Cut the tip off the gwrlic bulb and place in a small dish, then drizzle with a little olive oil and bake, covered, at 400° for about 45 minutes to an hour. When garlic is tender, remove from oven and let cool; then squeeze garlic out of the papery skins. Place garlic and the rest of ingredients in a blender and blend until the texture of ricotta cheese. Spread over pizza.

Pizza Part 3: The Cheese

Who needs cheese anyway? I must say, this is the hardest part in a non-dairy pizza. After trying a gelatin-based cashew cheese recipe, I decided that was really no good. The “cheese” gels up like oddly-flavored cashew jello. Yuck! Texture really is an important part of food…

Next I tried this recipe by Sam Turnbull. Though Sam says in the post that only tapioca starch will create the stretchy, gooey consistency desired, I found that arrowroot worked just fine. I also prefer to use less of it, as the cheese does not have a “grate-able” consistency anyway. It’s more like cheese sauce that can be “stretched” onto the pizza. Just be sure to pour it on while it’s warm!

My revised version:

1/4 cup raw cashews
1/2 cup water
1 tablespoon arrowroot
1/2 tablespoon nutritional yeast
1/2 teaspoon apple cider vinegar
1/4 teaspoon salt
1/8 teaspoon garlic powder

In a small saucepan, cover cashews with water (not listed in ingredients) and simmer 10-15 minutes to soften. Drain and rinse cashews and transfer to a blender. Add 1 cup water and all remaining ingredients and blend until smooth. Return mixture to saucepan and stir continually over medium-high heat until clumps begin to form. Continue stirring for about 5 minutes, until mixture is comepletely “cheesy” and gooey. Transfer cashew cheese to pizza. If your cheese has cooled, warm it up in a pan until it becomes stretchable again.

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While I was not completely satisfied with the cheese aspect of this experiment, it was passable if you really cannot eat real cheese. Someday I may try some of these actual fermented non-dairy cheeses. For now, though…I have to draw the line somewhere!

Pizza Part 4: The Toppings

Which toppings you choose are in a large part defined by the sauce. Here are the combinations I came up with:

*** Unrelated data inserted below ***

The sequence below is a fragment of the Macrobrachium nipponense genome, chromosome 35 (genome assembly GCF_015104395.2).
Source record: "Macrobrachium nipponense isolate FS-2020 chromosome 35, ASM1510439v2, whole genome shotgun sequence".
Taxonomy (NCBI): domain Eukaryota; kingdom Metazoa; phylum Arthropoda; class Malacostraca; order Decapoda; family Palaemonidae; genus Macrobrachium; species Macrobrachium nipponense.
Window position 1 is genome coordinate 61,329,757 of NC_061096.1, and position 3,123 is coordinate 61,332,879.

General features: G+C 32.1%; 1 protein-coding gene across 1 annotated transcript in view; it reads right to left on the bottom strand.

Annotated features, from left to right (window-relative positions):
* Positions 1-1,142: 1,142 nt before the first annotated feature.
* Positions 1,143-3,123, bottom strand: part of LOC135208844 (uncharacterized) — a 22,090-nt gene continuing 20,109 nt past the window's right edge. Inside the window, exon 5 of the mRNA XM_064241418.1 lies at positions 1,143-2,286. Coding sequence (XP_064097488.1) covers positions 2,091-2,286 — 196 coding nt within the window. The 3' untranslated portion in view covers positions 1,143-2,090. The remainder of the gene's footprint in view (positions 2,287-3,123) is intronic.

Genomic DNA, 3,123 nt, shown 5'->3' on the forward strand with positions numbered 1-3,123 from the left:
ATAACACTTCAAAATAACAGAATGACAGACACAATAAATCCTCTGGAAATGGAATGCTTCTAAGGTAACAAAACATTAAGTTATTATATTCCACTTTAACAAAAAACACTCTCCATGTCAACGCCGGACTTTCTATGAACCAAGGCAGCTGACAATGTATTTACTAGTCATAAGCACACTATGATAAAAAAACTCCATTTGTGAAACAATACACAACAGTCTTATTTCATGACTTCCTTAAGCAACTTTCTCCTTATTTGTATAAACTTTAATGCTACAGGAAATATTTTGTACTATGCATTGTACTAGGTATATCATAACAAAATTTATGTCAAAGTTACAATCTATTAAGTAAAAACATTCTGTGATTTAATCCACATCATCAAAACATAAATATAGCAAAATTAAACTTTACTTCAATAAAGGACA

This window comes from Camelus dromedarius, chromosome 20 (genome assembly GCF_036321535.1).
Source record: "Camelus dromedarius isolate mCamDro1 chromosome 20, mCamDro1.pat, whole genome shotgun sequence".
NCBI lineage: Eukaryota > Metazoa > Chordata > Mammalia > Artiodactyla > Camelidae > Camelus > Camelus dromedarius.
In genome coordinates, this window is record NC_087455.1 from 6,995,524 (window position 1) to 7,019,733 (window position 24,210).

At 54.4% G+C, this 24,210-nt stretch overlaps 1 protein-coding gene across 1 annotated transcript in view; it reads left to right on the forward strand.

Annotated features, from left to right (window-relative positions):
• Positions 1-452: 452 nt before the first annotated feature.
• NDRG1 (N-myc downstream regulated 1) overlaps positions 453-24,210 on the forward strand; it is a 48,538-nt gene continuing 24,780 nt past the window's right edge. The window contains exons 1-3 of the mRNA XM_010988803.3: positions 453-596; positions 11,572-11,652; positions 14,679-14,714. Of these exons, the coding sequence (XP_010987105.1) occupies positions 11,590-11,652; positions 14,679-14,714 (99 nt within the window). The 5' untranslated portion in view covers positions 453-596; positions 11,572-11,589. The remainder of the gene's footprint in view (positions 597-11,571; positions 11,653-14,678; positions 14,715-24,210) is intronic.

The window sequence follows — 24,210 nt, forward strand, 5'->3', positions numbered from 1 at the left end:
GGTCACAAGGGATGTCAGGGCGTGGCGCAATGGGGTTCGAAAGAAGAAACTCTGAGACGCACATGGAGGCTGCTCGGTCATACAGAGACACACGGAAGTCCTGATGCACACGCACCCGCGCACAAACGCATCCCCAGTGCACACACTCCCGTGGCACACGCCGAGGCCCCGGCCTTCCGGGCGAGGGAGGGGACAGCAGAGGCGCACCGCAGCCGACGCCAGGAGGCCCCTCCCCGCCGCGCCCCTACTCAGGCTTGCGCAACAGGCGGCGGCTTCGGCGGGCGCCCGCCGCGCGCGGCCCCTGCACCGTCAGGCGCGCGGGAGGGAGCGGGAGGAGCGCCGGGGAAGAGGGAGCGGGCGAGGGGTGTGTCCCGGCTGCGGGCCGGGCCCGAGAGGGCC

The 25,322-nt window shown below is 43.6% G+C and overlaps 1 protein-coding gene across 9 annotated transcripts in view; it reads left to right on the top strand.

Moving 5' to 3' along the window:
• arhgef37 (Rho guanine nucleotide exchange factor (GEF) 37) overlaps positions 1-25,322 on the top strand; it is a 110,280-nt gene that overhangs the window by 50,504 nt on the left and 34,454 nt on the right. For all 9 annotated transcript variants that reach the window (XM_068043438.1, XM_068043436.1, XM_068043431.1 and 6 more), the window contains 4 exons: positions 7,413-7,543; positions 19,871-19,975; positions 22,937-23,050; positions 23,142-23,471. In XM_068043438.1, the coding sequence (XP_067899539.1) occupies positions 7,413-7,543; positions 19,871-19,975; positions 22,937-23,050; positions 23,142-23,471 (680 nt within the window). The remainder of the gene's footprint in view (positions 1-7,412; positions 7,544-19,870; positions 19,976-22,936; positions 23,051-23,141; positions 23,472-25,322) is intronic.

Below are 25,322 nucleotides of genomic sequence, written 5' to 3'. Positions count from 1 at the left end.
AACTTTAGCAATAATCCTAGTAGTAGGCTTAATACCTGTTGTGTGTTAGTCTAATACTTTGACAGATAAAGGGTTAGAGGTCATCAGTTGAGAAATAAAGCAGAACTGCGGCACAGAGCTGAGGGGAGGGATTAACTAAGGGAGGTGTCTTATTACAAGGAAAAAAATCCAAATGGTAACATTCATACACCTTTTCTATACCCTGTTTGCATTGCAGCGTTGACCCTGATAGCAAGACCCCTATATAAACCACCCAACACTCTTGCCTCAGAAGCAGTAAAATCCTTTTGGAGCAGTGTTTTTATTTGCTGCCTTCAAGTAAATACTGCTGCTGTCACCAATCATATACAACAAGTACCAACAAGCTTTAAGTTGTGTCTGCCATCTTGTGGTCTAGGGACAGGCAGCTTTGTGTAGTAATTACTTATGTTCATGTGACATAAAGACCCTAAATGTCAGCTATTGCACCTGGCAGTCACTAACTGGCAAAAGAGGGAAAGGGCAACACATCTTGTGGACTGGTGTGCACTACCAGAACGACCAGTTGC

Pesto Pizza: Either crust spread liberally with pesto and topped with baked chicken pieces, sliced black olives, sautéed mushrooms and onions, and a small amount of dairy-free cheese.

“Pepperoni” Pizza: Yeast dough crust spread with no-mato sauce and topped with fresh frenched onions, mushrooms, black olives, dairy-free cheese, and sliced Kiolbassa grass-fed beef sausage.

Balsamic Glazed Fig and “Pepperoni” White Pizza: The most unusual of the three. AIP flatbread crust spread with white garlic sauce, topped with sautéed onions, fresh mushrooms, balsamic glazed figs,* and sliced Kiolbassa grass-fed beef sausage. For future, I would leave off the mushrooms and add a sprinkling of chopped walnuts instead.

*Balsamic-glazed figs: Combine 1/2 cup water, 1/2 cup balsamic vinegar, 4 dried figs, and 1 sprig fresh rosemary in a small saucepan and simmer until thickened. Reserve the sauce, and just use the figs for the pizza. Even better if you use We Olive’s fig balsamic vinegar! Recipe from Diane SanFilippo’s Practical Paleo.

While the pizza experiment was fun and I loved the results, I have taken a long, long time posting this partly because I was so exhausted from all that cooking! 😉 Seriously, I do recommend breaking up the tasks over several days if you want to make one of these pizzas. And definitely don’t make them all in one day. Since the Great Pizza Experiment, I have made nothing but meals you can cook in an hour or less… Ha ha! It’s about time I tried some simplicity!

I hope you have enjoyed this post on pizza! And that you will maybe even make one or two of them. My next post will be…a much easier recipe, I promise! 🙂

 

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Dairy-Free Pesto

Last month my mom and I started a food and nutrition group, sort of a support group for healthy lifestyles. We have a variety of special diets in the group, and one of the ladies was really missing pizza! So this month’s challenge was to create a gluten-free, dairy-free, nightshade-free pizza! Yes!

So this is the first installment in my pizza experimentation adventures. I made the first trial run pizza last night and it was delicious! Here is the recipe for the pesto. I had made dairy-free pesto before, but didn’t have nutritional yeast. That really adds the finishing touch! You wouldn’t know it’s missing the parmesan.

4 1/2 cups fresh basil leaves, loosely packed
1 cup walnuts
1/4 cup cashews, soaked about 4 hours (or additional 1/4 cup walnuts)
1/2 cup olive oil
2 teaspoons nutritional yeast
1/2-1 teaspoon garlic powder
1 teaspoon lemon juice
1/4-1/2 teaspoon salt, to taste

Place all ingredients in the food processor and blend until smooth. Makes enough pesto for about two 12-inch pizzas.

And that’s it!